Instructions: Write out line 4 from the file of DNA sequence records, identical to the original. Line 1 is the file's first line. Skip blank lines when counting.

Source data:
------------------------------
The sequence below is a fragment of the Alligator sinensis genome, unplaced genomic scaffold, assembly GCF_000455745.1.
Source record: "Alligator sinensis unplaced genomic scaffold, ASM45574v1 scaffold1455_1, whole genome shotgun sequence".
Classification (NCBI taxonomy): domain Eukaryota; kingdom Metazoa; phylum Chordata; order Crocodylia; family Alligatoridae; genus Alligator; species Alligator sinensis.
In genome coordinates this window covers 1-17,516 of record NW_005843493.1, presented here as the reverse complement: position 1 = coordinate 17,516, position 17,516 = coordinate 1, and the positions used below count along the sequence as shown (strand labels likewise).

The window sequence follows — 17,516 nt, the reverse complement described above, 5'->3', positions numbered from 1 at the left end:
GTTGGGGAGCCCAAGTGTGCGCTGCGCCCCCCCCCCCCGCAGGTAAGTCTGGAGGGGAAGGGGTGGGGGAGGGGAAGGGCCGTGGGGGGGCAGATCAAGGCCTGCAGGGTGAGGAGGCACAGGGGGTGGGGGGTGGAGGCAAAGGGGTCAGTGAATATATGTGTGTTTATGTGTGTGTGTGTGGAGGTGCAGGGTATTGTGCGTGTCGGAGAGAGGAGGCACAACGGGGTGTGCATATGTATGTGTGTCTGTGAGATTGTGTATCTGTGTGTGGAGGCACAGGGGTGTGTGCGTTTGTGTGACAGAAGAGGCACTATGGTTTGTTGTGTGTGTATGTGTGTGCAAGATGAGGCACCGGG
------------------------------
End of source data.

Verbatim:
In genome coordinates this window covers 1-17,516 of record NW_005843493.1, presented here as the reverse complement: position 1 = coordinate 17,516, position 17,516 = coordinate 1, and the positions used below count along the sequence as shown (strand labels likewise).